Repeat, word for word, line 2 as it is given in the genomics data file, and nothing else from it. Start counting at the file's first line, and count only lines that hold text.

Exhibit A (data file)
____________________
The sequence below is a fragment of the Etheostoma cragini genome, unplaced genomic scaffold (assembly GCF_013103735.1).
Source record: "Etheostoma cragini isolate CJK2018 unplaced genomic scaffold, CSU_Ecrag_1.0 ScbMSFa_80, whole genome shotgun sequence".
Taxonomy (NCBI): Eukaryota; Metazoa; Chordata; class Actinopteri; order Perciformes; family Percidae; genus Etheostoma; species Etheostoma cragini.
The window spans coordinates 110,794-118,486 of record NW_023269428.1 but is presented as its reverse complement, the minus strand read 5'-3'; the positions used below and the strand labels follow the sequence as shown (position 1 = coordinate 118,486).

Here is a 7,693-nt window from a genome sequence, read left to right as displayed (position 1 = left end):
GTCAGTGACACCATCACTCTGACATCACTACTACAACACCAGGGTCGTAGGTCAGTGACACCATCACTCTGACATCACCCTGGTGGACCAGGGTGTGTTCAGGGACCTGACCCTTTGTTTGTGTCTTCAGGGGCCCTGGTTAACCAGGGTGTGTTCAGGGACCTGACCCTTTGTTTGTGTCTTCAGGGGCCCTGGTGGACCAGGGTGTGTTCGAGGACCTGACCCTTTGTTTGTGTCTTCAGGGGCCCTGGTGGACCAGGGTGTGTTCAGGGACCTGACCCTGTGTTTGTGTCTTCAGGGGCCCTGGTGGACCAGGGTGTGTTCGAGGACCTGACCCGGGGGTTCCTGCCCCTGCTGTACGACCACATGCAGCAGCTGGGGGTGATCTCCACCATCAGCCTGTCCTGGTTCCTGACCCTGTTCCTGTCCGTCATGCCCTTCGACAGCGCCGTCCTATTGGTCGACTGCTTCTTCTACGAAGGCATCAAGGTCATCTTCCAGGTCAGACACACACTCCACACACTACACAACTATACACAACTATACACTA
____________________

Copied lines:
Source record: "Etheostoma cragini isolate CJK2018 unplaced genomic scaffold, CSU_Ecrag_1.0 ScbMSFa_80, whole genome shotgun sequence".